- College age students would use it too – I can’t imagine how different my note-taking would have been with a mind-mapping tool and the right hardware that’s available now.
- Adults are using it – More and more I’m seeing people in meetings using some sort of mind-mapping software to take notes, which I think is fantastic. I use a tool on my iPad right now called iThoughtsHD which is pretty good and is supposed to sync with client apps, though I don’t have one yet. In the meantime I just use the e-mail method which sends a list view of the content along with an image of the map.
For the same reason that it works for kids, it works for adults too – it’s a tool that’s consistent with the way we think.
- It makes sense and is an extension of the other note-taking that people want to do. Let’s get it in the right tool. If you step back and think about it, the core functionality seems to align with what’s already available in Visio for managing shapes and relationships, but the user scenarios are more aligned with OneNote. Students and kids aren’t going to buy Visio.
- Once it’s built into OneNote, let me have the other Office integration features that we’re used to: create tasks that link to Outlook and SharePoint.
- Let me add people as nodes – people pulling from my Outlook, the SharePoint Profile Store or Exchange.
- While you’re putting that together – make an iPhone and iPad version of it that syncs to the Cloud…
Oh, and meanwhile, Kid #1 comes up to me one morning and asks “How can I get access to my OneNote at school?”. Smart little bugger. Now I need to get them set up on Live…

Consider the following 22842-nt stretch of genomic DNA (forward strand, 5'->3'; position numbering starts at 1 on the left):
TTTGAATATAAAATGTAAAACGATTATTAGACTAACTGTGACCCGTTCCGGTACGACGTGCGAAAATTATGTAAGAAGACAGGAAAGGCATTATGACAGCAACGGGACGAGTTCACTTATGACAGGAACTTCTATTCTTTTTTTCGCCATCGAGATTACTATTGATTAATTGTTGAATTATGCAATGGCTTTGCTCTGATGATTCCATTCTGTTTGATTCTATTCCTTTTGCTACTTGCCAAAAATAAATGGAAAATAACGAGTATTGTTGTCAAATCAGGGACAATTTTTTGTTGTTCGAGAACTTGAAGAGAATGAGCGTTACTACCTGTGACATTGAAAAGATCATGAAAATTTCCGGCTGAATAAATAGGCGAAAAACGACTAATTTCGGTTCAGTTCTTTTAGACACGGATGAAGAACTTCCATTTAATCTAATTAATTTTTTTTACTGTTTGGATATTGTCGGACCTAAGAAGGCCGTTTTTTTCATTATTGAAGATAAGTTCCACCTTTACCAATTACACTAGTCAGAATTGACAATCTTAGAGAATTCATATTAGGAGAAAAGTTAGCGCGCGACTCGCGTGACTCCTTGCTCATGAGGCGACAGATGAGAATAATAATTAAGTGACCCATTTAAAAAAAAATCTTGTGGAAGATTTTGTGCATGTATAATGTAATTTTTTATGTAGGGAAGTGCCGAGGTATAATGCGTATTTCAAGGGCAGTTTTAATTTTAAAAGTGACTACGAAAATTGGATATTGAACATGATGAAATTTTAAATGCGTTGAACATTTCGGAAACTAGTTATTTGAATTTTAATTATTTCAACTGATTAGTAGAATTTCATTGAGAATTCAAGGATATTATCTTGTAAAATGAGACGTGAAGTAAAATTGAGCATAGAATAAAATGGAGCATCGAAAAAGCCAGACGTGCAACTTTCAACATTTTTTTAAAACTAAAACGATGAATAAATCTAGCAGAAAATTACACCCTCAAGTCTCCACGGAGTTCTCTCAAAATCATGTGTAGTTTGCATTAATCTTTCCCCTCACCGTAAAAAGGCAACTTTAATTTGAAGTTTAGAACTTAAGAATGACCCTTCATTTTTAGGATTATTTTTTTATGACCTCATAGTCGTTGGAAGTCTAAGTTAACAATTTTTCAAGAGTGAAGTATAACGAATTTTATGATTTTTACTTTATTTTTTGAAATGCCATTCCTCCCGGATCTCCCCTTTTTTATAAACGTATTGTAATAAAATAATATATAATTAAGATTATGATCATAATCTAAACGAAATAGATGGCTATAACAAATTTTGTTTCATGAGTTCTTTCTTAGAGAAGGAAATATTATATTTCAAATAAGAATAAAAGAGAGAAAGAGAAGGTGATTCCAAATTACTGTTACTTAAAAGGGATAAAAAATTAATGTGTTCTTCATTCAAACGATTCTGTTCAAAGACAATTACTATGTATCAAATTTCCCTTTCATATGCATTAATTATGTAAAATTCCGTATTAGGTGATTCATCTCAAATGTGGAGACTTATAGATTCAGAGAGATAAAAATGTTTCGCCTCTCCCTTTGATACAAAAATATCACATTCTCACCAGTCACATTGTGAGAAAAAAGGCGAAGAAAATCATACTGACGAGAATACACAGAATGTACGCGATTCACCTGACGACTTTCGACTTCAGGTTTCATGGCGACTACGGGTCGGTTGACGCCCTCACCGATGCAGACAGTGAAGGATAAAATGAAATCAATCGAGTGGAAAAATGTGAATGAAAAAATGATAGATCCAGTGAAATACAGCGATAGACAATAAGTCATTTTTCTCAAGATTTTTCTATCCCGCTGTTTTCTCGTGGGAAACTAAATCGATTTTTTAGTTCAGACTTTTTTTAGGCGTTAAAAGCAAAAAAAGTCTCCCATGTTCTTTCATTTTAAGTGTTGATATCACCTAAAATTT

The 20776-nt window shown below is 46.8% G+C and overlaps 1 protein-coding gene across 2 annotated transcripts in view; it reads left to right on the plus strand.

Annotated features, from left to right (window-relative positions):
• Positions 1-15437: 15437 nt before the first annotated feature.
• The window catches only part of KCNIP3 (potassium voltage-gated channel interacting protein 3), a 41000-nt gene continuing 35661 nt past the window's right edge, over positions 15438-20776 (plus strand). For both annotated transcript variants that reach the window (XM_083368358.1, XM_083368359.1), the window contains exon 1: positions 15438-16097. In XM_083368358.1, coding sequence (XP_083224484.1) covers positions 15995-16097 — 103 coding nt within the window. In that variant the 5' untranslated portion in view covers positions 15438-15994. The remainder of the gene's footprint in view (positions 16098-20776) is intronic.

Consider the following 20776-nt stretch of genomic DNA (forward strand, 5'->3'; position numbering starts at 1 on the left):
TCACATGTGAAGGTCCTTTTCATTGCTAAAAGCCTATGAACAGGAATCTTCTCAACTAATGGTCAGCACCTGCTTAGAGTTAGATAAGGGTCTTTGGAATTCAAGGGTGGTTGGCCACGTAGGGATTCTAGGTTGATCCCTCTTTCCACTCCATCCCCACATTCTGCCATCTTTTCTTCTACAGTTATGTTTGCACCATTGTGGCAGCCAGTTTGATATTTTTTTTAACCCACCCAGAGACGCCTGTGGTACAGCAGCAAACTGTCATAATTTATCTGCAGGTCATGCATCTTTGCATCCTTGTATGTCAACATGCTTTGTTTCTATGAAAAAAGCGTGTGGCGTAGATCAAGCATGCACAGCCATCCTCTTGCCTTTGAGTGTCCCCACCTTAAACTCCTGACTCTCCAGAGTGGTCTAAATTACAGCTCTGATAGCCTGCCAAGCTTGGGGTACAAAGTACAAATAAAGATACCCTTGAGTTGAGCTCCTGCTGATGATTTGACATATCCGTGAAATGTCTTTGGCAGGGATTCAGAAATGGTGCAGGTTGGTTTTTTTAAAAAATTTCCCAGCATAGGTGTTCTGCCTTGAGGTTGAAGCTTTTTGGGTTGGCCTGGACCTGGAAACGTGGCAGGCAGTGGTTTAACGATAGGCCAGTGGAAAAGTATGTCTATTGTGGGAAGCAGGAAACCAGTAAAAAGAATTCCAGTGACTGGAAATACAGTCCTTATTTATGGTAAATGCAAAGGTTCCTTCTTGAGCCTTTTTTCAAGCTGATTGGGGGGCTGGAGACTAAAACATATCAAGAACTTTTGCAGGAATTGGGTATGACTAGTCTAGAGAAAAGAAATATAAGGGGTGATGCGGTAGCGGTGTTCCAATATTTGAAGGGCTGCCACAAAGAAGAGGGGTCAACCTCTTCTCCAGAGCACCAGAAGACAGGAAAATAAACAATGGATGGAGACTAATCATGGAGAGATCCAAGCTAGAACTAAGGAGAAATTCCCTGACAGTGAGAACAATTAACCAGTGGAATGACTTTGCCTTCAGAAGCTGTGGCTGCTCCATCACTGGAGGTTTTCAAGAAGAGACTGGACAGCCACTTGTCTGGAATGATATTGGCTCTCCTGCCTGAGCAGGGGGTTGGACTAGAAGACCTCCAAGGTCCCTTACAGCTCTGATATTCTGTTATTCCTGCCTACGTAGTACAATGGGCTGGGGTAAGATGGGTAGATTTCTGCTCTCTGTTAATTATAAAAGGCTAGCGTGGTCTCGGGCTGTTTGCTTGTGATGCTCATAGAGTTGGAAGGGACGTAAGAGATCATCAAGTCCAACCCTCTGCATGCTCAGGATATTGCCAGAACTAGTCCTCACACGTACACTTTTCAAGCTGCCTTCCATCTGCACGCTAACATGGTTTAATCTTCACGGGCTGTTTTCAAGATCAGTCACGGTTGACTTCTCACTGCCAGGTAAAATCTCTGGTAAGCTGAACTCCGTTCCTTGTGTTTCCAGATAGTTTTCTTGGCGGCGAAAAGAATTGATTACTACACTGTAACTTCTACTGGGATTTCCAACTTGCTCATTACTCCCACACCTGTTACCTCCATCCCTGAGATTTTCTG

Thanks for listening.
The latest SharePoint Saturday event in the Twin Cities was a huge success! Some of the numbers:
The new location worked out very well – holding everyone without too much crowding (other than a few really popular sessions), with free parking and wireless access available. A nice upgrade from our previous digs. We also had a Kinect play area during the day.
Presentations are now available on the site for download.
Keep an eye on the official site for updates and news about the fall “ScarePoint Saturday” event – tentatively scheduled for October 29th.
A big thanks to Sarah Haase for overseeing the organization of the event, as well as to all the sponsors, volunteers, and attendees.
See you in the fall!
Yep, it’s here again. This Saturday is the latest SharePoint Saturday – Twin Cities event. This is a FREE one-day Microsoft SharePoint product seminar/conference event. We’ve got over 400 people registered to attend at our new location – Normandale Community College in Bloomington. So if you haven’t already registered, do it soon.
See the list of sessions and speakers and register here.
We also just launched a facebook page for the event and ongoing events.
Also keep an eye on the Twitter hashtag #SPSTC
For those of you new to SharePoint, I’ll be doing a morning Intro to SharePoint session talking about the features and implementation efforts.